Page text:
Comparative study of intracranial access in thrombectomy using next generation 0.088 inch guide catheter technology

Devin V. Bageac, Blake S. Gershon, Jan Vargas, Maxim Mokin, Zeguang Ren, Deeksha Chada, Aquilla S. Turk, M. Imran Chaudry, Raymond D. Turner, Johanna T. Fifi, Tomoyoshi Shigematsu, Reade De Leacy

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2 Scopus citations


Background Most conventional 0.088 inch guide catheters cannot safely navigate intracranial vasculature. The objective of this study is to evaluate the safety of stroke thrombectomy using a novel 0.088 inch guide catheter designed for intracranial navigation. Methods This is a multicenter retrospective study, which included patients over 18 years old who underwent thrombectomy for anterior circulation large vessel occlusions. Technical outcomes for patients treated using the TracStar Large Distal Platform (TracStar LDP) or earlier generation TRX LDP were compared with a matched cohort of patients treated with other commonly used guide catheters. The primary outcome measure was device-related complications. Secondary outcome measures included guide catheter failure and time between groin puncture and clot engagement. Results Each study arm included 45 patients. The TracStar group was non-inferior to the control group with regard to device-related complications (6.8% vs 8.9%), and the average time to clot engagement was 8.89 min shorter (14.29 vs 23.18 min; p=0.0017). There were no statistically significant differences with regard to other technical outcomes, including time to recanalization (modified Thrombolysis In Cerebral Infarction (mTICI) ≥2B). The TracStar was successfully advanced into the intracranial internal carotid artery in 33 cases (73.33%); in three cases (6.67%), it was swapped for an alternate catheter. Successful reperfusion (mTICI 2B-3) was achieved in 95.56% of cases. Ninety-day follow-up data were available for 86.67% of patients, among whom 46.15% had an modified Rankin Score of 0-2%, and 10.26% were deceased. Conclusions Tracstar LDP is safe for use during stroke thrombectomy and was associated with decreased time to clot engagement. Intracranial access was regularly achieved.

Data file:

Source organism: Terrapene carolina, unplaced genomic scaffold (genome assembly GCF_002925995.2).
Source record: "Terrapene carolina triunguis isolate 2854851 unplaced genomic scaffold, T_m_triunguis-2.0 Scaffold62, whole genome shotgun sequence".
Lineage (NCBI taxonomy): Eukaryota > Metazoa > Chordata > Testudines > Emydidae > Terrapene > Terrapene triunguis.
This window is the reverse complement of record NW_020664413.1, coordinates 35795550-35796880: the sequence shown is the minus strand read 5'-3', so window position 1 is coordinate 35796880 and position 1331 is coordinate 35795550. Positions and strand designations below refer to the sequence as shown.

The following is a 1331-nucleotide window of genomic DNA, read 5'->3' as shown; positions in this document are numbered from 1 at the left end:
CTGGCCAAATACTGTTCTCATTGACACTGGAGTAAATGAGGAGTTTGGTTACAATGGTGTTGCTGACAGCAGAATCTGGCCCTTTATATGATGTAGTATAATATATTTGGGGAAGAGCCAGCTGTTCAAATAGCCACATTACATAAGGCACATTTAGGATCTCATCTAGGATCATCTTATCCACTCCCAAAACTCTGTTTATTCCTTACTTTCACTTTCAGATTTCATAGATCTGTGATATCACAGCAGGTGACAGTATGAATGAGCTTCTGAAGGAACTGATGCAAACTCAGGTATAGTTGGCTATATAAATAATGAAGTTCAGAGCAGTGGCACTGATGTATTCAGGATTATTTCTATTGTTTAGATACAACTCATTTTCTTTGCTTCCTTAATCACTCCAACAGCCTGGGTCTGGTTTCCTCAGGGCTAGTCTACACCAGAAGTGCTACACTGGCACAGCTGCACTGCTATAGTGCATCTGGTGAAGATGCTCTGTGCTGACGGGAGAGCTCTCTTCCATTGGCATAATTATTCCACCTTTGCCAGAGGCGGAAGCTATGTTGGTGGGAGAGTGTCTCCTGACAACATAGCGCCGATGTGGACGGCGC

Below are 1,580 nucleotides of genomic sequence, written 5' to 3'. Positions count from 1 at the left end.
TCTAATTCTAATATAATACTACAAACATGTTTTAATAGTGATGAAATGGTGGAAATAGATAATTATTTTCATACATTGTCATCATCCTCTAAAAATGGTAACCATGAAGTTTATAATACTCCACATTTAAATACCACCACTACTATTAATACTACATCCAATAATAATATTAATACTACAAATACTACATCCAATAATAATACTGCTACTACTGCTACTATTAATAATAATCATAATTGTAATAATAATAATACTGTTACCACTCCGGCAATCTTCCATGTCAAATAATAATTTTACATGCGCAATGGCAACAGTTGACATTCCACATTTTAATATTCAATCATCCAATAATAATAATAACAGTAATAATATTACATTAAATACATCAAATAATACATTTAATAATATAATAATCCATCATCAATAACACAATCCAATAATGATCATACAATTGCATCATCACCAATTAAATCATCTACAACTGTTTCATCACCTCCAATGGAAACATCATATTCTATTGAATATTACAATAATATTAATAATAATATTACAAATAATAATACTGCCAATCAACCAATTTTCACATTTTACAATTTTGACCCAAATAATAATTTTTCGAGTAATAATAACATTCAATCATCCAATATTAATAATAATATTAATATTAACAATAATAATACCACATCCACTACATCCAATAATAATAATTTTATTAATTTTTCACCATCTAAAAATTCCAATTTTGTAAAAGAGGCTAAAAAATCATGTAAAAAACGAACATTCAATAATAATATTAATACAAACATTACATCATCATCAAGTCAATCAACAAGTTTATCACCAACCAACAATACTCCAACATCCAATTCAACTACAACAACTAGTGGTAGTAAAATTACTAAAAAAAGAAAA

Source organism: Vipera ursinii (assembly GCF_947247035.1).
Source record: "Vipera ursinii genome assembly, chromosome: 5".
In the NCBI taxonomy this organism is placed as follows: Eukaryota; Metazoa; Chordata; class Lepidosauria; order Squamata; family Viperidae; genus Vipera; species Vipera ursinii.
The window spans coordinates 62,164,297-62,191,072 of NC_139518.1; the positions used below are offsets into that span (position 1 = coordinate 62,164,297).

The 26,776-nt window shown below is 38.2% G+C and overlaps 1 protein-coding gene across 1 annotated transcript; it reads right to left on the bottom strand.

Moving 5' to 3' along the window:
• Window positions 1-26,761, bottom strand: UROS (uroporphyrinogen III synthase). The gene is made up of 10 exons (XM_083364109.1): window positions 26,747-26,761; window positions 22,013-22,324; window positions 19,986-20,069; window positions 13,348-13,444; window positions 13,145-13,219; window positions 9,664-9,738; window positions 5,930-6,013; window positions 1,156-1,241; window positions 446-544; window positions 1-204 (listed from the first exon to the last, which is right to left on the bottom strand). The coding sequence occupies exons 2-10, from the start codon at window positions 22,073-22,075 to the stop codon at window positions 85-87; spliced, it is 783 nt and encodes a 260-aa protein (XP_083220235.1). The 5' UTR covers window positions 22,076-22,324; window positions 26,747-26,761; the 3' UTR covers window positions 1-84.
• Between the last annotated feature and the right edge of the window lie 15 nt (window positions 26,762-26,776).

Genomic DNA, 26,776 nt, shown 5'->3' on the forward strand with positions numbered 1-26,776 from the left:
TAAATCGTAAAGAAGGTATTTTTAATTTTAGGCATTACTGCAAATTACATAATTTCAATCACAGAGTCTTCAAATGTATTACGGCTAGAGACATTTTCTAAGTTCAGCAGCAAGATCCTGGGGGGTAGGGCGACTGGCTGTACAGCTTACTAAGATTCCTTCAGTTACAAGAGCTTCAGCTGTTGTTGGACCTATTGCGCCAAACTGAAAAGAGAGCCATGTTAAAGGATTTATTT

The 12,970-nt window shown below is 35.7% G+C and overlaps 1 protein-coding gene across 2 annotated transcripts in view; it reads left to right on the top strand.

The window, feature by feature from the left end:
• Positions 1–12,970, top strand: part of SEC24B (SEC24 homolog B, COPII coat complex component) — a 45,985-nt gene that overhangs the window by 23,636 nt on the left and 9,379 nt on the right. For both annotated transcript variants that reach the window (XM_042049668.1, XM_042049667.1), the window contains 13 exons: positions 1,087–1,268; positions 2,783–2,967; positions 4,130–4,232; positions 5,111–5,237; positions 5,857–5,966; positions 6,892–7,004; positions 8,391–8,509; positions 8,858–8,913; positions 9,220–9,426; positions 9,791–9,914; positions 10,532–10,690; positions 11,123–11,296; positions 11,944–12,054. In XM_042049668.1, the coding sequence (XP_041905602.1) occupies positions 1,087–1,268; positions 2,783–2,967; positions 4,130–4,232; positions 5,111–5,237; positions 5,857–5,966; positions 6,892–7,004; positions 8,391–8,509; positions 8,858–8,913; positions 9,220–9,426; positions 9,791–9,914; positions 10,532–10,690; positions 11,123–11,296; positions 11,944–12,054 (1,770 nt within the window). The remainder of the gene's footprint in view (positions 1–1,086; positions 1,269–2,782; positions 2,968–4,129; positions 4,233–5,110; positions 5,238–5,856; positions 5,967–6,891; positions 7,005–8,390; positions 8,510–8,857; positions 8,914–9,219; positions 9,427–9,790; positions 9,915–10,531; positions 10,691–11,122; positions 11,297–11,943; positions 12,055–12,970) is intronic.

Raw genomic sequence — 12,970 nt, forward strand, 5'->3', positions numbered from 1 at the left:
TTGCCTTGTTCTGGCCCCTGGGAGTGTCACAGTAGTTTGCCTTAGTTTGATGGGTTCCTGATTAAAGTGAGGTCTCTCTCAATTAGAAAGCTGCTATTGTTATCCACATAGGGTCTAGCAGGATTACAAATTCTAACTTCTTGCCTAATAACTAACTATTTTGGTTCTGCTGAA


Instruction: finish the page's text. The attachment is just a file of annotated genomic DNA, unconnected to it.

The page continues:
Original languageEnglish
Pages (from-to)390-396
Number of pages7
JournalJournal of NeuroInterventional Surgery
Issue number4
StatePublished - 1 Apr 2022
Externally publishedYes


  • Catheter
  • Device
  • Technology
  • Thrombectomy


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